Upon analysing the various provisions of the Act, the commission was of the view that the use of the term ‘citizens’ does not imply a prohibition on providing information to others, and that “[g]iving a restricted interpretation to deny (information) to [an] applicant on this ground will obliterate the purpose of the Act”, which is to promote transparency and accountability in the working of every public authority, as per the Act’s preamble.
In response to the show cause notice issued by the commission, the CTSA took the position that the penalty would not be liable to be imposed as Tashi, at the time of his appointment, clearly stated that he was a Tibetan national and had declared his nationality to be Tibetan.
The reply cited a Union Ministry of Home Affairs letter from August 2011 which stated that children born to Tibetan refugees in India would not be treated as Indian citizens automatically based on their birth in India before July 1, 1987 under Section 3(1)(a) of the Citizenship Act.
The commission was of the opinion that Tashi would be entitled to the information sought on two counts: first, that he was a citizen of India owing to the provisions of the Citizenship Act, and second, even if he is considered to be a Tibetan citizen, there is no express prohibition against non-citizens under Section 3 of the RTI Act, which entitles all ‘citizens’ to information, subject to the provisions of the Act.
Upon receiving the reply, however, the commission held the conduct of the PIO to be mala fide and malicious, and imposed a penalty of ₹ 25,000 through an order delivered in November 2016, which was under challenge in the present case.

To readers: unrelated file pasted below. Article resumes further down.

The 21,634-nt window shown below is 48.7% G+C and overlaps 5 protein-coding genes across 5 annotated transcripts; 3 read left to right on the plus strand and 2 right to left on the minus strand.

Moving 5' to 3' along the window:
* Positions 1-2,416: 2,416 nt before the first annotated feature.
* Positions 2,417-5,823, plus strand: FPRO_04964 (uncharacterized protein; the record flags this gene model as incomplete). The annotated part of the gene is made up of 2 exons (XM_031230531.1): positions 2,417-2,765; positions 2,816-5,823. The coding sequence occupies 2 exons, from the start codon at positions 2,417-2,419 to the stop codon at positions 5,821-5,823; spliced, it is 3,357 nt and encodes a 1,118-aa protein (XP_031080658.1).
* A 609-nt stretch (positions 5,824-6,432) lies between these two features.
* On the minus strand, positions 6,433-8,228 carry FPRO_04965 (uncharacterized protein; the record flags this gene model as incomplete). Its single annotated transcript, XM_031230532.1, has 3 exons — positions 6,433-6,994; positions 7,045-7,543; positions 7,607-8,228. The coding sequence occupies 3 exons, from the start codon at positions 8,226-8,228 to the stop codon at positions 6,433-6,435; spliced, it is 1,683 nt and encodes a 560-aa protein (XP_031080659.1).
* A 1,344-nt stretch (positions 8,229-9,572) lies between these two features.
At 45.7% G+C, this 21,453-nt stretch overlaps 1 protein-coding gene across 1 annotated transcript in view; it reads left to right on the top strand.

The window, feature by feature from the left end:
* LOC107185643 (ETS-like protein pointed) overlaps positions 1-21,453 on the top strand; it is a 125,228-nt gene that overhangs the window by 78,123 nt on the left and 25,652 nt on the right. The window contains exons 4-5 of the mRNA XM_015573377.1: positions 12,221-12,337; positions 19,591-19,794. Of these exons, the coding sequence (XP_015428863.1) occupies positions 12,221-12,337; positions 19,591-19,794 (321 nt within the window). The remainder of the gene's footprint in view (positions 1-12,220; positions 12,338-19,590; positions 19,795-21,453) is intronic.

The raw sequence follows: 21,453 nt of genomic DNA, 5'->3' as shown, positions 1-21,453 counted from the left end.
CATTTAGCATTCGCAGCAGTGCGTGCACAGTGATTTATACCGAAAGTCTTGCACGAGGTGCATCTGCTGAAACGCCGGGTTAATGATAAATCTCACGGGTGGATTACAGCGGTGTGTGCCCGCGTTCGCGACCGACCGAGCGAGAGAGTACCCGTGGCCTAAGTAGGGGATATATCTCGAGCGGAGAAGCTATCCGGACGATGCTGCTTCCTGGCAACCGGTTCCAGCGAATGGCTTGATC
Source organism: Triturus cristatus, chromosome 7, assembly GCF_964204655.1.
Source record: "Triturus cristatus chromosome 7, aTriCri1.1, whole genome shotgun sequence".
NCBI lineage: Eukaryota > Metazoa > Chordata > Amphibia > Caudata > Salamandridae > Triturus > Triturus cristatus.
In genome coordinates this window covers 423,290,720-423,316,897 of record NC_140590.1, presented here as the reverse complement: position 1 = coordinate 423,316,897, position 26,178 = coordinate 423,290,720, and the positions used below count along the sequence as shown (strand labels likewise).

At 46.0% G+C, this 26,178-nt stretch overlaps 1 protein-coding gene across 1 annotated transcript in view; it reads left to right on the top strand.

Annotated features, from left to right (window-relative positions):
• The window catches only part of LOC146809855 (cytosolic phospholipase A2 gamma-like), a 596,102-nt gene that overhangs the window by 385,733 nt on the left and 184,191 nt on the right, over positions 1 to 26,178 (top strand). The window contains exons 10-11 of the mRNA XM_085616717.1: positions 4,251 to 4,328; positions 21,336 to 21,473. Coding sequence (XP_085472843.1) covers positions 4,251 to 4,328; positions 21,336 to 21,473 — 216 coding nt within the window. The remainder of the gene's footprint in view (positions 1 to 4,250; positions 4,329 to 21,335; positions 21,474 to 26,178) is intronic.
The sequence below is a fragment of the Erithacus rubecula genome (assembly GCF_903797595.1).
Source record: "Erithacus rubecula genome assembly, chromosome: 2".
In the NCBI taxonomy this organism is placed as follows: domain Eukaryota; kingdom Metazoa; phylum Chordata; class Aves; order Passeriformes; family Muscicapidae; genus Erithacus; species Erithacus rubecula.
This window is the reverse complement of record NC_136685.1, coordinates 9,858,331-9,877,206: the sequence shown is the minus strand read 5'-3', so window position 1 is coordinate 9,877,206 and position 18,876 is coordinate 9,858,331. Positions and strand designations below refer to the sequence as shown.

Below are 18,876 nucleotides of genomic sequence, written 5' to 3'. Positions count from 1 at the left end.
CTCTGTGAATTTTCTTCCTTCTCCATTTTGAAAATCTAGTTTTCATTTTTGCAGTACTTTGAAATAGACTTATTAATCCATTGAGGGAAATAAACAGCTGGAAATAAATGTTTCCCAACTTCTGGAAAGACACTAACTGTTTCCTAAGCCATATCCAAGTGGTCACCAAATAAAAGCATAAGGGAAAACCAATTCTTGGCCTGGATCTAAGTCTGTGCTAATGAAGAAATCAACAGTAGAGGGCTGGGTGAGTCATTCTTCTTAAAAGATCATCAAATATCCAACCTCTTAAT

The Delhi High Court partially read down the commission’s order by stating that the PIO’s approach of assuming that a non-citizen would not be entitled to information under the RTI Act cannot be held to be malicious “and could be considered at best as a circumspect approach in these circumstances, especially in view of the wording of Section 3 of the RTI Act”.
The high court, therefore, set aside the commission’s order to the above extent and the ₹ 25,000 penalty imposed on the PIO, but upheld its finding that non-citizens, too, have the liberty to access information under the RTI Act.
Two high courts, two rulings
Prior to the Delhi High Court judgment in A.S. Rawat versus Dawa Tashi, a single judge bench of the Madras High Court arrived at the opposite conclusion.
The proposition that even a non-citizen can obtain information under the RTI Act is “untenable”, held Justice K. Kumaresh Babu of the Madurai Bench of the Madras High Court in K.K.C. Balaganesan versus The Managing Director, Tamil Nadu Generation and Distribution Corporation Limited on January 31 this year.
Justice Babu stated that it is the duty of the court to ascertain the intention of the RTI Act and the intended beneficiaries of the statute, and “in the present case, the Act has been enacted to provide information to a citizen alone. Any other person, who is not a citizen of India, cannot invoke the provisions of the Act and seek information,”citing the text of the RTI Act’s preamble.
In contrast, the Delhi High Court conducted an analysis of the whole of the RTI Act to arrive at the conclusion that it would be against the spirit of the Constitution — particularly Article 21 — and the Act to deny the right to information in toto to non-citizens.
Nayak believes that the Delhi High Court could have gone even a step further and “strengthened the rationale for recognising information access rights of non-citizens by permitting the exercise of their right to know under Article 21 of the Constitution through systems and procedures provided in the RTI Act”, noting further that the Supreme Court has deemed in at least two judgments the right to access information as a “part and parcel” of the right to life and liberty guaranteed to all persons irrespective of citizenship status.
Nonetheless, the issue over non-citizens’ right to seek information under the Act seeks an authoritative ruling, preferably by the Supreme Court.